More than 67 years after the Holocaust, Jirina Novakova refuses to give up her battle to regain property confiscated from her family.
Her hopes got a boost two years ago when 43 countries vowed at a Prague conference to back global guidelines for the restitution of property confiscated from Jews during World War II to their rightful owners or heirs. The nations pledged to try harder to return real estate stolen by the Nazis, open archives that might help those dispossessed and to process claims for restitution faster. She thought that show of international determination would pressure her country, the Czech Republic, and help her finally win a court battle to get back a button factory seized from her family by the Nazis.
But the 62-year-old is still waiting.
This week, Novakova was among 200 people from 41 countries attending another international conference in Prague to review the progress made and put renewed pressure on European governments to restitute such property or provide fair compensation.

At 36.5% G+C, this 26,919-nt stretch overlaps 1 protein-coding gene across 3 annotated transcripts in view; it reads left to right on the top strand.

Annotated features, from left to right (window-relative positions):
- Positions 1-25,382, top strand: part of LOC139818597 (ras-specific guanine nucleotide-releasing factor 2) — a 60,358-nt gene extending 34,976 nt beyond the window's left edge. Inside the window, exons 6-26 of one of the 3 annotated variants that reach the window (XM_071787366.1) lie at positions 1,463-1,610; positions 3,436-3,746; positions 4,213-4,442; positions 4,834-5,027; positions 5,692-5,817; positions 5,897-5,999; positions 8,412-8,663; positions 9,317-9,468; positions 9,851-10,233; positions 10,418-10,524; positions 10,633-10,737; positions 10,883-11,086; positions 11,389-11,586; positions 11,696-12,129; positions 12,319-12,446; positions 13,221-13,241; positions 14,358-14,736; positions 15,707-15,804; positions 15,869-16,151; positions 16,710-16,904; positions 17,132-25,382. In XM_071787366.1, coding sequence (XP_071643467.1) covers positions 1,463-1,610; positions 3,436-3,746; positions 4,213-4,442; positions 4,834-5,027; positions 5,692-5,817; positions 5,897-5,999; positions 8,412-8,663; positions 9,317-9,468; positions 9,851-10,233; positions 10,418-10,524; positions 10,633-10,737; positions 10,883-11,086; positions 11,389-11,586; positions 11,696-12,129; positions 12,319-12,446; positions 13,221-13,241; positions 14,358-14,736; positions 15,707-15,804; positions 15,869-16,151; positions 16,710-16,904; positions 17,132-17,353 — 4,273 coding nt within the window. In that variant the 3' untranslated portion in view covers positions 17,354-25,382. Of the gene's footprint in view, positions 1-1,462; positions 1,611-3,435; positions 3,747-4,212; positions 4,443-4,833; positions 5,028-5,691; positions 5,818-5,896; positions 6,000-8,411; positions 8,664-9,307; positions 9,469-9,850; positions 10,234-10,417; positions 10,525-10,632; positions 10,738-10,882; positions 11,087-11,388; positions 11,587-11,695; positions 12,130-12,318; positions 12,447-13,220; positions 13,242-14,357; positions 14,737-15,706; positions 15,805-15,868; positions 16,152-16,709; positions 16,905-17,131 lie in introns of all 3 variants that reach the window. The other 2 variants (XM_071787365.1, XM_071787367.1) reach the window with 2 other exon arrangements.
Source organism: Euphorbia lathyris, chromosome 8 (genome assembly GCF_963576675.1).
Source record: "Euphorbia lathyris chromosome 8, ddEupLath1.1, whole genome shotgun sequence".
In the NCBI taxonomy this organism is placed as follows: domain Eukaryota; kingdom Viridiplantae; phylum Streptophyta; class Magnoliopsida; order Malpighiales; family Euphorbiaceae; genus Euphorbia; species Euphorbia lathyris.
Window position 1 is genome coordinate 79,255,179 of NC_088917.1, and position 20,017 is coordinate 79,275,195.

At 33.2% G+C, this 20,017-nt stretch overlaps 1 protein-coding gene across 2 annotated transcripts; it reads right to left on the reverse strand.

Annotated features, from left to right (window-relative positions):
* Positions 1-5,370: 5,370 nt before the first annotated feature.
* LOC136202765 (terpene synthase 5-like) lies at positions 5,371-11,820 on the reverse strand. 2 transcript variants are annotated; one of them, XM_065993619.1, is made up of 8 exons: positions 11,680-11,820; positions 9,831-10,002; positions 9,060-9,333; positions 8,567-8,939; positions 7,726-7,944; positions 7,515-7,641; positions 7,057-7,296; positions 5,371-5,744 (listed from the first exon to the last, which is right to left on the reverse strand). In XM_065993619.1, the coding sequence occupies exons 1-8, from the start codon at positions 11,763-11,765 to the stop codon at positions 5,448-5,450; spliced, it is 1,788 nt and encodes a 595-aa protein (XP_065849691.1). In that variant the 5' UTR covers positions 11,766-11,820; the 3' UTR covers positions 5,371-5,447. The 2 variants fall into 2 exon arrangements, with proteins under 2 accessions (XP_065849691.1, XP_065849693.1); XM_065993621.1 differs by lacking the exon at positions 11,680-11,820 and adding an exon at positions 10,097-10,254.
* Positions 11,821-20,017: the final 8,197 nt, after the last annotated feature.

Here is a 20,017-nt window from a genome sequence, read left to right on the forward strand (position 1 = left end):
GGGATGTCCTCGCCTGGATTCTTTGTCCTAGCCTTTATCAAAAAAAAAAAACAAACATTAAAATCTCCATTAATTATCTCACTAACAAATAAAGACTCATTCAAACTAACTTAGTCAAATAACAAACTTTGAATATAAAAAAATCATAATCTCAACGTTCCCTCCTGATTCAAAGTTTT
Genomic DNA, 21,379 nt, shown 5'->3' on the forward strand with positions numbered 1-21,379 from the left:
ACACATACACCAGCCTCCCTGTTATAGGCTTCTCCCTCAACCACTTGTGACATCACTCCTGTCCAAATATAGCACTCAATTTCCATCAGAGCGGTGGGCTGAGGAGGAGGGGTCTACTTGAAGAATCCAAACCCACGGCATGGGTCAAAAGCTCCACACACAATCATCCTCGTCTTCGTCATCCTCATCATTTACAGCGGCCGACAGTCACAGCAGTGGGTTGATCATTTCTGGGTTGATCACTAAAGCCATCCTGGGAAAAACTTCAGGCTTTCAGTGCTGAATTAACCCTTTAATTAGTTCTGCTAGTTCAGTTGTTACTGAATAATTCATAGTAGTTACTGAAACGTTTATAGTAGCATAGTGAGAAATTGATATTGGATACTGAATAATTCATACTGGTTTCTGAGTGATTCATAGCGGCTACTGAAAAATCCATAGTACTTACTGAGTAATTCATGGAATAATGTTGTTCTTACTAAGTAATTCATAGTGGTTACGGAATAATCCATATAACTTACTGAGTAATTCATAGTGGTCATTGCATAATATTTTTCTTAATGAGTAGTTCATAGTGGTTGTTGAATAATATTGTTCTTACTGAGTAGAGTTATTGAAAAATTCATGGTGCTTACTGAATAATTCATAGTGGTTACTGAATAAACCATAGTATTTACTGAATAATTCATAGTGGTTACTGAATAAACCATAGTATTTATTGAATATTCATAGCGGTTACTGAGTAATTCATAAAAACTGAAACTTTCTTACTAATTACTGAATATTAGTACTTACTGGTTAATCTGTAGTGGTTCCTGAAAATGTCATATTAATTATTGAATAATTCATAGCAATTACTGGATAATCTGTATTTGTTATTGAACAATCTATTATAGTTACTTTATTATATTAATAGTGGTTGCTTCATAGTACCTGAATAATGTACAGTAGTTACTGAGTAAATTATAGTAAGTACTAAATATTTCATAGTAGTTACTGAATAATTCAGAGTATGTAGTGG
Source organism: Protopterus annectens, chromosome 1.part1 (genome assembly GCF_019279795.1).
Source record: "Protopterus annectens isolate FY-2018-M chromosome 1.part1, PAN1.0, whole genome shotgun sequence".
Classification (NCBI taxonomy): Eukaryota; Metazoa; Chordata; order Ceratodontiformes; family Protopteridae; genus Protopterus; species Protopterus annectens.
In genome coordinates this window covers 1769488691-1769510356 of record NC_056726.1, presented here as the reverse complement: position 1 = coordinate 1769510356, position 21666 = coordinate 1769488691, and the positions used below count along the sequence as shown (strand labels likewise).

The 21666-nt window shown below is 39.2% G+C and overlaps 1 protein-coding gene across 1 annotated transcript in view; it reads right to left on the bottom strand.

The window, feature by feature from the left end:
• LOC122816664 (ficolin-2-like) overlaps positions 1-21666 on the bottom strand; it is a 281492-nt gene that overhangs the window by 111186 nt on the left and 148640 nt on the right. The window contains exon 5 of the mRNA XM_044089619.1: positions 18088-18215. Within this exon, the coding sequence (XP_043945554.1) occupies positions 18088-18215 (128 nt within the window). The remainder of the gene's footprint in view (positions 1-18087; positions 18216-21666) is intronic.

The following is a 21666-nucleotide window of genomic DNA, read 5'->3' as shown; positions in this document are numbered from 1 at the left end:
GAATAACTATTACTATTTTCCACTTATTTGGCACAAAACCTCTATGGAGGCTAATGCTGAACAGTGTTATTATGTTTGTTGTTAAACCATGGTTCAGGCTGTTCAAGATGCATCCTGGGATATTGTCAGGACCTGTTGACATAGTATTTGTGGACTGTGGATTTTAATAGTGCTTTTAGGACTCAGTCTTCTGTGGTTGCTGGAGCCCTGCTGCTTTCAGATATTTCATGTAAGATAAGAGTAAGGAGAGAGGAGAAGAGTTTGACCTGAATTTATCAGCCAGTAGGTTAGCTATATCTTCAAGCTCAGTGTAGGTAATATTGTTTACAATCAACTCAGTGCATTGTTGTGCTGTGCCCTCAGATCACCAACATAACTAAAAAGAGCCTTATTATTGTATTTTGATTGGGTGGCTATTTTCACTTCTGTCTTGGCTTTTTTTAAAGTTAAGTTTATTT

Shortly after the 2010 conference, the Czech Constitutional Court overturned a 2009 Supreme Court ruling and earlier lower court rulings in favor of Novakova and other relatives seeking the return of the Koh-i-noor button factory in Prague.
Originally owned by her grandfather, Zikmund Waldes, it was seized by the Nazis in 1939 during their occupation of what was then Czechoslovakia. The factory was nationalized by the Communists after the war in 1945. After the fall of communism, the state sold the factory to a private owner in 1994. No compensation was ever paid to the family.
The 2010 agreement "didn't help at all," Novakova said. "It's a little bit depressing."
But she refuses to give up. Now she is challenging the Constitutional Court's ruling and vowed to go next to international courts if she loses her appeal.
"I still have hope," she said.
The two-day conference in Prague ended Wednesday with new calls for restitution.